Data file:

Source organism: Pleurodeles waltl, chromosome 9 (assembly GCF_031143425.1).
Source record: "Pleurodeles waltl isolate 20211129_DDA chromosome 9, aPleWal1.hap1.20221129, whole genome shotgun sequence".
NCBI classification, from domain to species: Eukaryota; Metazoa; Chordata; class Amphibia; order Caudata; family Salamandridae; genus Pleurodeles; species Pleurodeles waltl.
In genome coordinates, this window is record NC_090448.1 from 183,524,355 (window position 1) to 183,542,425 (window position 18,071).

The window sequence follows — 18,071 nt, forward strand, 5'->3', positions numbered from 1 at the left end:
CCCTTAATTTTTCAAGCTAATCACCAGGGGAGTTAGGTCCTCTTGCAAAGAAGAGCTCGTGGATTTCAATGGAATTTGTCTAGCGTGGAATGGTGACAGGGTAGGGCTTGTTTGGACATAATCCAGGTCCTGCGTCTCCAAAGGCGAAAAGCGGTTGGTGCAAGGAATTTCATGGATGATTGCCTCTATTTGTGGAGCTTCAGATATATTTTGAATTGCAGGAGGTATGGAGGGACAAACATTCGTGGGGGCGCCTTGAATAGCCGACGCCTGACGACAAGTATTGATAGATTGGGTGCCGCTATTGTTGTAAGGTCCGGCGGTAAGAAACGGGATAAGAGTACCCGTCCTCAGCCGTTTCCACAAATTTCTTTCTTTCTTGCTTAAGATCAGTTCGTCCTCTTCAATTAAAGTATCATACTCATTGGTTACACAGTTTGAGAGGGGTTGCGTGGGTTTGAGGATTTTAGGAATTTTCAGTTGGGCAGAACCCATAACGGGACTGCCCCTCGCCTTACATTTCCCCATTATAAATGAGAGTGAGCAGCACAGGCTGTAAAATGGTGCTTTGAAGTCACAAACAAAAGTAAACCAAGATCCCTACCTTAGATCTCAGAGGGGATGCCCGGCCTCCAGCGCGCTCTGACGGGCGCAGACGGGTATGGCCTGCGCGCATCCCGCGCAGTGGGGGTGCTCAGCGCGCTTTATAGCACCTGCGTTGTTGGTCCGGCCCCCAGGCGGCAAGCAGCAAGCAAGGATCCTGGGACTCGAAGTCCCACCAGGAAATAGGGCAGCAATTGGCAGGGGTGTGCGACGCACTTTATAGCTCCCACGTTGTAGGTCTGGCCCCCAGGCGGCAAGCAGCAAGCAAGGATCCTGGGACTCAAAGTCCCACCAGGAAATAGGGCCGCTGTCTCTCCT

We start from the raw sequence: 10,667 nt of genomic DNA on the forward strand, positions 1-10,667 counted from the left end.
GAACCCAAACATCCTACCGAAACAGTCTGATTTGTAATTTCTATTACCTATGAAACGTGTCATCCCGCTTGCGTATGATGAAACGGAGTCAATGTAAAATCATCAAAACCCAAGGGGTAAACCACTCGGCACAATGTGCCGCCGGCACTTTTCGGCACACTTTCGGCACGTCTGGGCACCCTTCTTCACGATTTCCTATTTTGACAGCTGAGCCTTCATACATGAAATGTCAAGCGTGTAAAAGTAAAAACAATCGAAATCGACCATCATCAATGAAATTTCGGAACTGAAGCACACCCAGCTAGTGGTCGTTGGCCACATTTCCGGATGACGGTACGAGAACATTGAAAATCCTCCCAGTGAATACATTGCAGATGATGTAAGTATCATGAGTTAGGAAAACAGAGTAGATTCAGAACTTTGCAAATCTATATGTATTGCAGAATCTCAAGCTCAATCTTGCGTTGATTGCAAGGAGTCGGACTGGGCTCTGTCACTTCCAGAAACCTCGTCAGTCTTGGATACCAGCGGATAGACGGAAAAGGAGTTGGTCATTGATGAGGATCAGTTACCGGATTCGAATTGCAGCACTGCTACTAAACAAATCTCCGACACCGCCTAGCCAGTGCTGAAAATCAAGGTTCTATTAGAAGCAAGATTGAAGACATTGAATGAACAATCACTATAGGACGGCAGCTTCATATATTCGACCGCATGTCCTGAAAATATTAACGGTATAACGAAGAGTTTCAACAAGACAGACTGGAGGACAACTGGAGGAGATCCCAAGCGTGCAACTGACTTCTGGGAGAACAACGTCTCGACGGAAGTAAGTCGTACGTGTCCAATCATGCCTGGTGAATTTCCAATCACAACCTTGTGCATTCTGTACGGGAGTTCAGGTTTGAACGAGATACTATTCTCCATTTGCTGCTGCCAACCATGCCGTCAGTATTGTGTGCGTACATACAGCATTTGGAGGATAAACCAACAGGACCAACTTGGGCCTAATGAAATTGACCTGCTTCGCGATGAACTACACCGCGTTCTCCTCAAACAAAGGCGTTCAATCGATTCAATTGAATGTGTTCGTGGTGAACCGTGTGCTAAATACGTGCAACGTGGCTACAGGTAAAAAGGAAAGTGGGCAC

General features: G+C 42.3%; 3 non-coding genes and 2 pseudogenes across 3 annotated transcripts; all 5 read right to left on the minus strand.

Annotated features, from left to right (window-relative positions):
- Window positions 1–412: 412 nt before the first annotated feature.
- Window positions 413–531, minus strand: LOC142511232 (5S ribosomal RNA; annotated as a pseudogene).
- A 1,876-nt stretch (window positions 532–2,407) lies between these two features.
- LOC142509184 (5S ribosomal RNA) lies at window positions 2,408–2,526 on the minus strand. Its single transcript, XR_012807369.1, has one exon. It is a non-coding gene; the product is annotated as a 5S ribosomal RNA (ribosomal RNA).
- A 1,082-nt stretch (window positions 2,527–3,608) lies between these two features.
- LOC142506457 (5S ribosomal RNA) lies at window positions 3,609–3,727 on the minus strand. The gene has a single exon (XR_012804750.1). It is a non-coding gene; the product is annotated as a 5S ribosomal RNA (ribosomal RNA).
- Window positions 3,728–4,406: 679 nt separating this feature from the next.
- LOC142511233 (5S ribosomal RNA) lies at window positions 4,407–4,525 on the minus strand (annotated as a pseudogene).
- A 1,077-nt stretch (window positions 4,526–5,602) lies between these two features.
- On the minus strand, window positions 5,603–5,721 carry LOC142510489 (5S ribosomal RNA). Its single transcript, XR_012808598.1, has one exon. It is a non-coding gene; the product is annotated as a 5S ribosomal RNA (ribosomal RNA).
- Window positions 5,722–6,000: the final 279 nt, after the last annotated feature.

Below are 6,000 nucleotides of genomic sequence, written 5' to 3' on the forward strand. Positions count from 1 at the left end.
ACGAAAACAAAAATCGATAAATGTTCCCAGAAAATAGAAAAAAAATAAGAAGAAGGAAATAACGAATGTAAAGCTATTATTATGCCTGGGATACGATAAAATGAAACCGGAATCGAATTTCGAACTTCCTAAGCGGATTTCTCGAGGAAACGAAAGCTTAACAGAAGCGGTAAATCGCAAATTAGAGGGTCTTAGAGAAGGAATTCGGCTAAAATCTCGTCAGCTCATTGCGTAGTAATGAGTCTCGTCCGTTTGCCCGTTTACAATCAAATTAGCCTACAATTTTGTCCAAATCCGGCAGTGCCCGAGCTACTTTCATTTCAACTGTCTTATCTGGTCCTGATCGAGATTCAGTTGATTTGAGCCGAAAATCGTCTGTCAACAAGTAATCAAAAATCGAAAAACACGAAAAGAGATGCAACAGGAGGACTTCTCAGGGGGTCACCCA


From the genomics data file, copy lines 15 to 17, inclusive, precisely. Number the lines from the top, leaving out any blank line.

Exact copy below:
- A 1,082-nt stretch (window positions 2,527–3,608) lies between these two features.
- LOC142506457 (5S ribosomal RNA) lies at window positions 3,609–3,727 on the minus strand. The gene has a single exon (XR_012804750.1). It is a non-coding gene; the product is annotated as a 5S ribosomal RNA (ribosomal RNA).
- Window positions 3,728–4,406: 679 nt separating this feature from the next.